Human: Fall Flat is a perfect example of a good idea that doesn’t quite stick the landing. Full of interesting things and a really endearing sense of humour, Fall Flat still manages to uh… well… it’s in the name.
Human, much like games like Surgeon Simulator and Octodad, is all about having very little control over your own body. Tasked with completing physics puzzles that require a fair amount of dexterity, you play as a procedurally animated little fella with very sticky arms. The left mouse button will shoot his left arm out to grab whatever’s in front of him and the right mouse button will do the same with the right.
It’s a simple idea, yet somehow developer No Breaks Games manages to apply it to a variety of cool situations: trashing construction sites, improvising swings out of crowbars, pushing trains around, and a firing out of a catapult all stand out as fun and unique moments. It’s easy for physics puzzles games to fall into a trap of “push this block to this button with increasing amounts of faffing”, but Fall Flat on the whole successfully steers well clear of it.
Fun and unique moments
It’s easy to go for the “wrong” or less interesting solution
Unfortunately, all the good ideas in the world don’t help when the core game itself is flawed. The game is also billed as being “open-ended”, where there are multiple solutions to each problem. While that certainly is true in some areas, in others it’s easy to go for the “wrong” or less interesting solution. All too often I thought “was that what I was supposed to do?”, which when the maps are littered with those previously mentioned cool ideas can be a shame.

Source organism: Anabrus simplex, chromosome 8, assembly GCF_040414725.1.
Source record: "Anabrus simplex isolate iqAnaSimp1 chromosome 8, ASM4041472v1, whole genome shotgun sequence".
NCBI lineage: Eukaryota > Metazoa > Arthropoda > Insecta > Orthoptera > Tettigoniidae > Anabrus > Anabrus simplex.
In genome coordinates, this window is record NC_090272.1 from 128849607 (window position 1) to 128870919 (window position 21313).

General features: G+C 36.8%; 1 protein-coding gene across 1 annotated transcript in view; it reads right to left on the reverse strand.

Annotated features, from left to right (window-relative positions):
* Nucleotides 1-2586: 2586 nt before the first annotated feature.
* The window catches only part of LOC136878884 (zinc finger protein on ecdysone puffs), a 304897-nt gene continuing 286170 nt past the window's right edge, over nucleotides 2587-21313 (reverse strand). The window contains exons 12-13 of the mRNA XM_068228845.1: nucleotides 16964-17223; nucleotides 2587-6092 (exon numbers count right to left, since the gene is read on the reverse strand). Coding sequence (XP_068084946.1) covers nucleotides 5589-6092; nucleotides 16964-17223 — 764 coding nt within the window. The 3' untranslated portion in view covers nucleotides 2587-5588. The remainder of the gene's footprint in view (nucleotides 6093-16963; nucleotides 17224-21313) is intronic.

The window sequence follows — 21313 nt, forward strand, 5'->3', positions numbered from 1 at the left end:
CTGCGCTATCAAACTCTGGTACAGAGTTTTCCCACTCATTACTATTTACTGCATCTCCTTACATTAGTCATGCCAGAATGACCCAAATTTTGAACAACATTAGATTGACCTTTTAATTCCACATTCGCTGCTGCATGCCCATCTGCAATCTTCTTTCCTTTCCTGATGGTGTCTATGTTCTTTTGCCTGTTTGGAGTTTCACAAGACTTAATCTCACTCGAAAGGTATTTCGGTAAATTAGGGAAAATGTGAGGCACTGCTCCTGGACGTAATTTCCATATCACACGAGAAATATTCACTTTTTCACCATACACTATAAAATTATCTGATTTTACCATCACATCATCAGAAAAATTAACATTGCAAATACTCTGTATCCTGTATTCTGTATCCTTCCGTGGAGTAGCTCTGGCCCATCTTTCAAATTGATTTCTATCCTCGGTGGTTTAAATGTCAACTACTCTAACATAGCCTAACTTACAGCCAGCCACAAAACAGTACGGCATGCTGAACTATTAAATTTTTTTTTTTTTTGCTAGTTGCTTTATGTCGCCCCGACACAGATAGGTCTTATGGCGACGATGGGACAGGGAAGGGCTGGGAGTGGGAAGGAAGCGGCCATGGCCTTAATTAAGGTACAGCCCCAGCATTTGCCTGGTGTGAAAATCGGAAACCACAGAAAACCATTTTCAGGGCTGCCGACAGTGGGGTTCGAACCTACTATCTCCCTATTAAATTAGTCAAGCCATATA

As the movement relies on where the physics-based animations place the legs, movement on some terrains (slopes and stairs in particular) can be an utter nightmare of stumbling and tripping over. Jumping and climbing feel unprecise, as pulling up from a ledge also makes you dart forward as the legs try to meet the ground. Couple that with precise platforming segments, which happen all too often, and Fall Flat quickly becomes a game of trial and error rather than figuring out any particular solution.
It doesn’t help that the checkpointing sometimes won’t reset objects, meaning a silly mistake can make certain obstacles entirely insurmountable. For example, one area required me to swing across a large gorge on a rope, except I screwed up the first time and fell to my death. By the time I’d respawned, the rope had lost all of its momentum – the controls meant the accuracy needed to jump and grab it was nigh-on impossible, and even if I did I wouldn’t have been able to do a whole lot with it. I had to close and restart the game a fair few times in the hopes things would reset and let me get past them, which was a frustrating waste of time.
To top it all off, the aesthetic styling just feels half-baked. The low-poly, untextured style could’ve been endearing, but when the limited sound design (great music, just broken up by very long periods of silence) and the glitch animations are added to the mix it gives the entire game a very unfinished or unpolished feel.
Human: Fall Flat doesn’t have the humour of Octodad or the challenge of Surgeon Simulator. While it does have a few good ideas, especially with the incredibly fun swinging puzzles, and it’s obvious a lot of thought has gone into how the few mechanics can be used to their best effect, it just doesn’t make up for its many flaws. The unguided level design, lacklustre presentation, poor checkpointing and dodgy controls make it a forgettable experience.
Developer: No Breaks Games/Curve Digital
Release date: July 22, 2016
- Swinging is fun
- Interesting and varied level design
- Nice soundtrack… when it finally plays
- Slow and frustrating controls
- Dodgy checkpointing
- Dull presentation
While Human: Fall Flat has its good moments, the game is let down by annoying, fiddly controls and undercooked presentation. It’s not bad, it’s just not at all fun either.